More and more educators are finding themselves working with children who come from trauma backgrounds. They find themselves wondering and asking, “How can we best support these children?”  

Research highlights that’s children’s biological, psychological, neurological and social wellness can be impacted by trauma. A trauma-informed approach to early learning includes educators developing a thorough understanding of the ways trauma impacts children developmentally and endeavour to recognising symptoms of trauma unique to each child.  

What is a Trauma Informed Practice? 

Trauma Informed Practice is a strengths-based framework where trauma survivors are seen as individuals, who have experienced extremely abnormal situations and who manage the best as they can. People within trauma-informed programs aim to understand the dynamics of traumatic stress and deliver no-harm programs.

For example, they do not re-traumatise or blame children for their traumatic reactions, they have a knowledge and understanding of how trauma affects people’s lives, they understand their needs, and they believe that recovery from trauma is possible.  

What is the link to the EYLF V2.0? 

The EYLF version 2.0 describes Trauma Informed Practice as a responsive practice made possible by awareness of the impact of trauma on children’s learning, development, and wellbeing. This includes recognising the signs and symptoms of trauma in children, responding by making places and relationships feel safe and supportive to children, and helping children to develop their capacity for emotional regulation.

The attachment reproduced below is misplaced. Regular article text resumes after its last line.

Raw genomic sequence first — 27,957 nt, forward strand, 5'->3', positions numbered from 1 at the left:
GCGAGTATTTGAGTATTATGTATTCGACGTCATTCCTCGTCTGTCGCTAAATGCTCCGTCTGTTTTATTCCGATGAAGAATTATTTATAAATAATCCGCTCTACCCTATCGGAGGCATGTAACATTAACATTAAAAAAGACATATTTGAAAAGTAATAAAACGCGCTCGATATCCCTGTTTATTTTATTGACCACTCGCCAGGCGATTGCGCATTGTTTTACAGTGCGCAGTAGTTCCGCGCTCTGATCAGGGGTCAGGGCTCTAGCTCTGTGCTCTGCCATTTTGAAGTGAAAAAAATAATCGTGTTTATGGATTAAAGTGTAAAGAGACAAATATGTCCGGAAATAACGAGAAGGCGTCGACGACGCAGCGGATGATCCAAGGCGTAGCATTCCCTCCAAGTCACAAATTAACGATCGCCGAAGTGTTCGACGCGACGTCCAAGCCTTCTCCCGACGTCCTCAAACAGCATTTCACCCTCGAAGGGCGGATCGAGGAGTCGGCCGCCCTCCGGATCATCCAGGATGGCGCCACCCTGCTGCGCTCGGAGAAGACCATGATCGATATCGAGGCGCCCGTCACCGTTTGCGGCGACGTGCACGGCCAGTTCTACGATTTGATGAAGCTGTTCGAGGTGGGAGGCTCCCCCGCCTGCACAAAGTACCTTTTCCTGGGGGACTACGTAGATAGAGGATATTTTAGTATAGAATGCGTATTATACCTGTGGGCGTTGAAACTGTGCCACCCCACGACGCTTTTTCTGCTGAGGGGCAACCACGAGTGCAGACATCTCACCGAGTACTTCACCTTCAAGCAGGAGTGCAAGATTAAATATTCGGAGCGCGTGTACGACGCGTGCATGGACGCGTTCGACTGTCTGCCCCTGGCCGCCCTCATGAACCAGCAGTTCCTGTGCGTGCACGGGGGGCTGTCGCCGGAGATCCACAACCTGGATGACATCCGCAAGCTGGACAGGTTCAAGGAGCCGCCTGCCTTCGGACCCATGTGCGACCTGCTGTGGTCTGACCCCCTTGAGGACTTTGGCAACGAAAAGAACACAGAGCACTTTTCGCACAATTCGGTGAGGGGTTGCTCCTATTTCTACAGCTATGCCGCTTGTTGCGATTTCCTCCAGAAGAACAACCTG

It is interesting to note that wellbeing is mentioned 112 times in the EYLF version 2. 

What is our role as educators? 

As educators, we are bear the responsibility for ensuring children’s wellbeing. The EYLF states that “when children have sound wellbeing and feel safe, they have the confidence to experiment and explore and to try out new ideas, becoming active and involved participants in learning”.  

Becoming a trauma-informed organisation will assist educators in making sure they support all children to develop a strong sense of wellbeing by adopting trauma-informed practices to enhance the safety and wellbeing of children who have experienced adversity.